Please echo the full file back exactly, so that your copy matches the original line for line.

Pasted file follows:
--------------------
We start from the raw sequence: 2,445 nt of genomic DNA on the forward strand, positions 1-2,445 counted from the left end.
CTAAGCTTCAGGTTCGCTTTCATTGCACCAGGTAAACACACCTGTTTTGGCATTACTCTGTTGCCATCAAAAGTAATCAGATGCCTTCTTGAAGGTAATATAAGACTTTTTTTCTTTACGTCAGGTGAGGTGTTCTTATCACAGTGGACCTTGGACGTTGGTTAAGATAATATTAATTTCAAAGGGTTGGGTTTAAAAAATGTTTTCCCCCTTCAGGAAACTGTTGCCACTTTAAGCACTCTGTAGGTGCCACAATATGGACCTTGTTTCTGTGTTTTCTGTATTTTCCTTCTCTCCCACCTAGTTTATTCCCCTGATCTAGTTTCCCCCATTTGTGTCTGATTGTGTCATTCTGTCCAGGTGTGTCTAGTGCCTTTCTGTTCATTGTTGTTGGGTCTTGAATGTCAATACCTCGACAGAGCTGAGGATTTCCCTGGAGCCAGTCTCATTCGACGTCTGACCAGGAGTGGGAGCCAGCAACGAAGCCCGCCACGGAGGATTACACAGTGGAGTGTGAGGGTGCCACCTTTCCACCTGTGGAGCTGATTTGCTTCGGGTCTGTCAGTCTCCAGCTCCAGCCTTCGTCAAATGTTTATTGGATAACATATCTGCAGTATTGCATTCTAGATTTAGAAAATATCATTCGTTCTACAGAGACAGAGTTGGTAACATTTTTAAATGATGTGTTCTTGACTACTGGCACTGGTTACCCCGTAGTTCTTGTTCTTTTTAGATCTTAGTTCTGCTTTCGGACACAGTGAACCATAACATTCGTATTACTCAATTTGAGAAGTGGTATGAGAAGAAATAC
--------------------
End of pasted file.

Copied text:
We start from the raw sequence: 2,445 nt of genomic DNA on the forward strand, positions 1-2,445 counted from the left end.
CTAAGCTTCAGGTTCGCTTTCATTGCACCAGGTAAACACACCTGTTTTGGCATTACTCTGTTGCCATCAAAAGTAATCAGATGCCTTCTTGAAGGTAATATAAGACTTTTTTTCTTTACGTCAGGTGAGGTGTTCTTATCACAGTGGACCTTGGACGTTGGTTAAGATAATATTAATTTCAAAGGGTTGGGTTTAAAAAATGTTTTCCCCCTTCAGGAAACTGTTGCCACTTTAAGCACTCTGTAGGTGCCACAATATGGACCTTGTTTCTGTGTTTTCTGTATTTTCCTTCTCTCCCACCTAGTTTATTCCCCTGATCTAGTTTCCCCCATTTGTGTCTGATTGTGTCATTCTGTCCAGGTGTGTCTAGTGCCTTTCTGTTCATTGTTGTTGGGTCTTGAATGTCAATACCTCGACAGAGCTGAGGATTTCCCTGGAGCCAGTCTCATTCGACGTCTGACCAGGAGTGGGAGCCAGCAACGAAGCCCGCCACGGAGGATTACACAGTGGAGTGTGAGGGTGCCACCTTTCCACCTGTGGAGCTGATTTGCTTCGGGTCTGTCAGTCTCCAGCTCCAGCCTTCGTCAAATGTTTATTGGATAACATATCTGCAGTATTGCATTCTAGATTTAGAAAATATCATTCGTTCTACAGAGACAGAGTTGGTAACATTTTTAAATGATGTGTTCTTGACTACTGGCACTGGTTACCCCGTAGTTCTTGTTCTTTTTAGATCTTAGTTCTGCTTTCGGACACAGTGAACCATAACATTCGTATTACTCAATTTGAGAAGTGGTATGAGAAGAAATAC